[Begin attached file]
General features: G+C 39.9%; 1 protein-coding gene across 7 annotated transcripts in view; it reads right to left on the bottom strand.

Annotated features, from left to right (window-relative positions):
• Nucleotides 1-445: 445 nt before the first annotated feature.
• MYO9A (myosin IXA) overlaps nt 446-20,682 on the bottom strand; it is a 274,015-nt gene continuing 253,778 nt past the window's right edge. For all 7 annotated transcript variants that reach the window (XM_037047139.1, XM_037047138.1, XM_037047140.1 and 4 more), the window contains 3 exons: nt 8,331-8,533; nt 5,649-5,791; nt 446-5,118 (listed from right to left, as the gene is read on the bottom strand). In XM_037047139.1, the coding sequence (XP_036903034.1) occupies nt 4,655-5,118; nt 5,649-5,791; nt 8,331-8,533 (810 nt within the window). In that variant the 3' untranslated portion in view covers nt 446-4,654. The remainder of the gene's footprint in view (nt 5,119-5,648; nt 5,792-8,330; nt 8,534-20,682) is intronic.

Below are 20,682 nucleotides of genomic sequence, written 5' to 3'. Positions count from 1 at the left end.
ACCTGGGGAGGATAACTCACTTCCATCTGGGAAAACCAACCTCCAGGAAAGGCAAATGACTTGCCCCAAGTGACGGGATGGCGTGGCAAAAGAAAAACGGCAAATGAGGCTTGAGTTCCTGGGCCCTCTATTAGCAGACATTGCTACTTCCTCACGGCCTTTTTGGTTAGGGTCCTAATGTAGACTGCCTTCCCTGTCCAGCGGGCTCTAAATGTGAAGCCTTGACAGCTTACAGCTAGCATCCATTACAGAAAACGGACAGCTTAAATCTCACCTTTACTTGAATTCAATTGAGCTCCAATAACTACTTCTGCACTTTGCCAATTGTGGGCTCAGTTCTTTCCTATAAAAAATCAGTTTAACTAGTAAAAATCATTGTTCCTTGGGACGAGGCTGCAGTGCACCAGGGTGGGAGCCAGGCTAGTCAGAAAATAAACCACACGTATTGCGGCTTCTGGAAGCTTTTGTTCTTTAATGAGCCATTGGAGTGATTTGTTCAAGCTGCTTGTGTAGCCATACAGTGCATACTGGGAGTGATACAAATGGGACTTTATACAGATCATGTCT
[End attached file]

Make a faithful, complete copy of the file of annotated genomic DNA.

General features: G+C 39.9%; 1 protein-coding gene across 7 annotated transcripts in view; it reads right to left on the bottom strand.

Annotated features, from left to right (window-relative positions):
• Nucleotides 1-445: 445 nt before the first annotated feature.
• MYO9A (myosin IXA) overlaps nt 446-20,682 on the bottom strand; it is a 274,015-nt gene continuing 253,778 nt past the window's right edge. For all 7 annotated transcript variants that reach the window (XM_037047139.1, XM_037047138.1, XM_037047140.1 and 4 more), the window contains 3 exons: nt 8,331-8,533; nt 5,649-5,791; nt 446-5,118 (listed from right to left, as the gene is read on the bottom strand). In XM_037047139.1, the coding sequence (XP_036903034.1) occupies nt 4,655-5,118; nt 5,649-5,791; nt 8,331-8,533 (810 nt within the window). In that variant the 3' untranslated portion in view covers nt 446-4,654. The remainder of the gene's footprint in view (nt 5,119-5,648; nt 5,792-8,330; nt 8,534-20,682) is intronic.

Below are 20,682 nucleotides of genomic sequence, written 5' to 3'. Positions count from 1 at the left end.
ACCTGGGGAGGATAACTCACTTCCATCTGGGAAAACCAACCTCCAGGAAAGGCAAATGACTTGCCCCAAGTGACGGGATGGCGTGGCAAAAGAAAAACGGCAAATGAGGCTTGAGTTCCTGGGCCCTCTATTAGCAGACATTGCTACTTCCTCACGGCCTTTTTGGTTAGGGTCCTAATGTAGACTGCCTTCCCTGTCCAGCGGGCTCTAAATGTGAAGCCTTGACAGCTTACAGCTAGCATCCATTACAGAAAACGGACAGCTTAAATCTCACCTTTACTTGAATTCAATTGAGCTCCAATAACTACTTCTGCACTTTGCCAATTGTGGGCTCAGTTCTTTCCTATAAAAAATCAGTTTAACTAGTAAAAATCATTGTTCCTTGGGACGAGGCTGCAGTGCACCAGGGTGGGAGCCAGGCTAGTCAGAAAATAAACCACACGTATTGCGGCTTCTGGAAGCTTTTGTTCTTTAATGAGCCATTGGAGTGATTTGTTCAAGCTGCTTGTGTAGCCATACAGTGCATACTGGGAGTGATACAAATGGGACTTTATACAGATCATGTCT